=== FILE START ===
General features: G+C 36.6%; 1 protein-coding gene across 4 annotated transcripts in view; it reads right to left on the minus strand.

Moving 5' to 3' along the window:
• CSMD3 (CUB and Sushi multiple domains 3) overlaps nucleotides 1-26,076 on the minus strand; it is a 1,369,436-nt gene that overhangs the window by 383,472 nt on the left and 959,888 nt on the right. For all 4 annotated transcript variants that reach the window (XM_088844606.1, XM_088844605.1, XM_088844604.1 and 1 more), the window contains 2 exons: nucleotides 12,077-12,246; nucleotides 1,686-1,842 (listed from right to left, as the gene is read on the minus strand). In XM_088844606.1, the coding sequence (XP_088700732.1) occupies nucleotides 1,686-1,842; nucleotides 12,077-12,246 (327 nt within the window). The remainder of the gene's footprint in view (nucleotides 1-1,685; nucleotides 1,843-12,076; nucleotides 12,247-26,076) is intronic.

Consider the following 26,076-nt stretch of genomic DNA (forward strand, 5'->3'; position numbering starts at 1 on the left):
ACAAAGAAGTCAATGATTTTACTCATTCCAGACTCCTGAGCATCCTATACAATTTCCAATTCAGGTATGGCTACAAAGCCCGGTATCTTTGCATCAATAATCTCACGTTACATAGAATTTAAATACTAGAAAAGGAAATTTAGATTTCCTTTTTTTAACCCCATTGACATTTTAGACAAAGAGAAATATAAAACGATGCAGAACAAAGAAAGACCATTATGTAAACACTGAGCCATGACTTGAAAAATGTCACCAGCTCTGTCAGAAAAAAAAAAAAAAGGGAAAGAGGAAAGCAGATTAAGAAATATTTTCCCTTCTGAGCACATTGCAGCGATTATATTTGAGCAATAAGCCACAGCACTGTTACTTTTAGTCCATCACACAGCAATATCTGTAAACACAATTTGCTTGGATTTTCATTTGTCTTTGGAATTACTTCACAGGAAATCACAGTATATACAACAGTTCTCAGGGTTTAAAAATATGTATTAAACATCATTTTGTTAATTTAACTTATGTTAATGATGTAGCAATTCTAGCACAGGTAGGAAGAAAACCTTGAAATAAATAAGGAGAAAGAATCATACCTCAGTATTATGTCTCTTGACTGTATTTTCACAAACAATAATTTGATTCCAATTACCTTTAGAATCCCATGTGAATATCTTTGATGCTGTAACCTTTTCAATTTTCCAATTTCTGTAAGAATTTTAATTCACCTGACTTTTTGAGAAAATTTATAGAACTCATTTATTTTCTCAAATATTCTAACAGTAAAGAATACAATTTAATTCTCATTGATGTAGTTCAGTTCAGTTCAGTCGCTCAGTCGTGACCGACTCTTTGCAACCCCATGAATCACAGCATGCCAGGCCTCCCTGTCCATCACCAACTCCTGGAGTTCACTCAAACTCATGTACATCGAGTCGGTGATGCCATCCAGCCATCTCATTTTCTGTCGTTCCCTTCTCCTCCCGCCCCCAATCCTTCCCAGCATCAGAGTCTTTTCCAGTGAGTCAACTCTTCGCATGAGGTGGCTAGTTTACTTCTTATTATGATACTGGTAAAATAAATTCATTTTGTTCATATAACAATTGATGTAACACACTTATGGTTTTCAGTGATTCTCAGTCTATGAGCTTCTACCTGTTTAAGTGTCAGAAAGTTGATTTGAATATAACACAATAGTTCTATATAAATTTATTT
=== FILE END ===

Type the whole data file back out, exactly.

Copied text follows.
General features: G+C 36.6%; 1 protein-coding gene across 4 annotated transcripts in view; it reads right to left on the minus strand.

Moving 5' to 3' along the window:
• CSMD3 (CUB and Sushi multiple domains 3) overlaps nucleotides 1-26,076 on the minus strand; it is a 1,369,436-nt gene that overhangs the window by 383,472 nt on the left and 959,888 nt on the right. For all 4 annotated transcript variants that reach the window (XM_088844606.1, XM_088844605.1, XM_088844604.1 and 1 more), the window contains 2 exons: nucleotides 12,077-12,246; nucleotides 1,686-1,842 (listed from right to left, as the gene is read on the minus strand). In XM_088844606.1, the coding sequence (XP_088700732.1) occupies nucleotides 1,686-1,842; nucleotides 12,077-12,246 (327 nt within the window). The remainder of the gene's footprint in view (nucleotides 1-1,685; nucleotides 1,843-12,076; nucleotides 12,247-26,076) is intronic.

Consider the following 26,076-nt stretch of genomic DNA (forward strand, 5'->3'; position numbering starts at 1 on the left):
ACAAAGAAGTCAATGATTTTACTCATTCCAGACTCCTGAGCATCCTATACAATTTCCAATTCAGGTATGGCTACAAAGCCCGGTATCTTTGCATCAATAATCTCACGTTACATAGAATTTAAATACTAGAAAAGGAAATTTAGATTTCCTTTTTTTAACCCCATTGACATTTTAGACAAAGAGAAATATAAAACGATGCAGAACAAAGAAAGACCATTATGTAAACACTGAGCCATGACTTGAAAAATGTCACCAGCTCTGTCAGAAAAAAAAAAAAAAGGGAAAGAGGAAAGCAGATTAAGAAATATTTTCCCTTCTGAGCACATTGCAGCGATTATATTTGAGCAATAAGCCACAGCACTGTTACTTTTAGTCCATCACACAGCAATATCTGTAAACACAATTTGCTTGGATTTTCATTTGTCTTTGGAATTACTTCACAGGAAATCACAGTATATACAACAGTTCTCAGGGTTTAAAAATATGTATTAAACATCATTTTGTTAATTTAACTTATGTTAATGATGTAGCAATTCTAGCACAGGTAGGAAGAAAACCTTGAAATAAATAAGGAGAAAGAATCATACCTCAGTATTATGTCTCTTGACTGTATTTTCACAAACAATAATTTGATTCCAATTACCTTTAGAATCCCATGTGAATATCTTTGATGCTGTAACCTTTTCAATTTTCCAATTTCTGTAAGAATTTTAATTCACCTGACTTTTTGAGAAAATTTATAGAACTCATTTATTTTCTCAAATATTCTAACAGTAAAGAATACAATTTAATTCTCATTGATGTAGTTCAGTTCAGTTCAGTCGCTCAGTCGTGACCGACTCTTTGCAACCCCATGAATCACAGCATGCCAGGCCTCCCTGTCCATCACCAACTCCTGGAGTTCACTCAAACTCATGTACATCGAGTCGGTGATGCCATCCAGCCATCTCATTTTCTGTCGTTCCCTTCTCCTCCCGCCCCCAATCCTTCCCAGCATCAGAGTCTTTTCCAGTGAGTCAACTCTTCGCATGAGGTGGCTAGTTTACTTCTTATTATGATACTGGTAAAATAAATTCATTTTGTTCATATAACAATTGATGTAACACACTTATGGTTTTCAGTGATTCTCAGTCTATGAGCTTCTACCTGTTTAAGTGTCAGAAAGTTGATTTGAATATAACACAATAGTTCTATATAAATTTATTT